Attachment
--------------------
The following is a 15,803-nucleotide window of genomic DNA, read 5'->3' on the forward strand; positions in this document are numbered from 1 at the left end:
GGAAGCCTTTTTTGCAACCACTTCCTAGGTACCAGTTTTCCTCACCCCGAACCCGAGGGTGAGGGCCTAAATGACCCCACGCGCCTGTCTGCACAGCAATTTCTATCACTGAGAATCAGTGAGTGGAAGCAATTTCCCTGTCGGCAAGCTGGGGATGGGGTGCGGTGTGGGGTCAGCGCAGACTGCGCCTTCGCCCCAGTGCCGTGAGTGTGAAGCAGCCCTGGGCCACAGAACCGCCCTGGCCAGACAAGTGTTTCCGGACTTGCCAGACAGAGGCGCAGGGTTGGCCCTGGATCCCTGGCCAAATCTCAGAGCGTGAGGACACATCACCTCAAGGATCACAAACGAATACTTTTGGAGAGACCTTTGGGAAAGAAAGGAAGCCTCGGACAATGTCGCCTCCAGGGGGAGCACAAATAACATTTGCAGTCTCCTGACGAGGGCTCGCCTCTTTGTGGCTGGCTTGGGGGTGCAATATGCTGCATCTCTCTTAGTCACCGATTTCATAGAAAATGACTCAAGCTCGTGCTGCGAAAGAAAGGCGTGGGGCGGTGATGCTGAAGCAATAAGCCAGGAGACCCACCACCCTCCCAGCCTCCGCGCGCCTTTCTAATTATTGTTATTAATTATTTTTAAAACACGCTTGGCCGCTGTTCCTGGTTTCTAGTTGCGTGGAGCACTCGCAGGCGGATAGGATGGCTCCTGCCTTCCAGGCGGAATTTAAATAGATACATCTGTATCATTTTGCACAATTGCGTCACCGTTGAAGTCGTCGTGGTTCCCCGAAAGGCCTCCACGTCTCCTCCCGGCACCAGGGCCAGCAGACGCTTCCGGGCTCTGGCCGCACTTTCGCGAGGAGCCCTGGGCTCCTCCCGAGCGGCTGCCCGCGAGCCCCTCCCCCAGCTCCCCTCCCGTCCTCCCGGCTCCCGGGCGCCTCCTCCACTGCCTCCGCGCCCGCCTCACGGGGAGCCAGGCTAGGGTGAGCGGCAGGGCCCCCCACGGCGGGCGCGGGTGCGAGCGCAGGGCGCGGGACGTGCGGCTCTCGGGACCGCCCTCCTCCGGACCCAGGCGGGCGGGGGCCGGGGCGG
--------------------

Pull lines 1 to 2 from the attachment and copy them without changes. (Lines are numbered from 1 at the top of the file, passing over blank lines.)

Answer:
The following is a 15,803-nucleotide window of genomic DNA, read 5'->3' on the forward strand; positions in this document are numbered from 1 at the left end:
GGAAGCCTTTTTTGCAACCACTTCCTAGGTACCAGTTTTCCTCACCCCGAACCCGAGGGTGAGGGCCTAAATGACCCCACGCGCCTGTCTGCACAGCAATTTCTATCACTGAGAATCAGTGAGTGGAAGCAATTTCCCTGTCGGCAAGCTGGGGATGGGGTGCGGTGTGGGGTCAGCGCAGACTGCGCCTTCGCCCCAGTGCCGTGAGTGTGAAGCAGCCCTGGGCCACAGAACCGCCCTGGCCAGACAAGTGTTTCCGGACTTGCCAGACAGAGGCGCAGGGTTGGCCCTGGATCCCTGGCCAAATCTCAGAGCGTGAGGACACATCACCTCAAGGATCACAAACGAATACTTTTGGAGAGACCTTTGGGAAAGAAAGGAAGCCTCGGACAATGTCGCCTCCAGGGGGAGCACAAATAACATTTGCAGTCTCCTGACGAGGGCTCGCCTCTTTGTGGCTGGCTTGGGGGTGCAATATGCTGCATCTCTCTTAGTCACCGATTTCATAGAAAATGACTCAAGCTCGTGCTGCGAAAGAAAGGCGTGGGGCGGTGATGCTGAAGCAATAAGCCAGGAGACCCACCACCCTCCCAGCCTCCGCGCGCCTTTCTAATTATTGTTATTAATTATTTTTAAAACACGCTTGGCCGCTGTTCCTGGTTTCTAGTTGCGTGGAGCACTCGCAGGCGGATAGGATGGCTCCTGCCTTCCAGGCGGAATTTAAATAGATACATCTGTATCATTTTGCACAATTGCGTCACCGTTGAAGTCGTCGTGGTTCCCCGAAAGGCCTCCACGTCTCCTCCCGGCACCAGGGCCAGCAGACGCTTCCGGGCTCTGGCCGCACTTTCGCGAGGAGCCCTGGGCTCCTCCCGAGCGGCTGCCCGCGAGCCCCTCCCCCAGCTCCCCTCCCGTCCTCCCGGCTCCCGGGCGCCTCCTCCACTGCCTCCGCGCCCGCCTCACGGGGAGCCAGGCTAGGGTGAGCGGCAGGGCCCCCCACGGCGGGCGCGGGTGCGAGCGCAGGGCGCGGGACGTGCGGCTCTCGGGACCGCCCTCCTCCGGACCCAGGCGGGCGGGGGCCGGGGCGG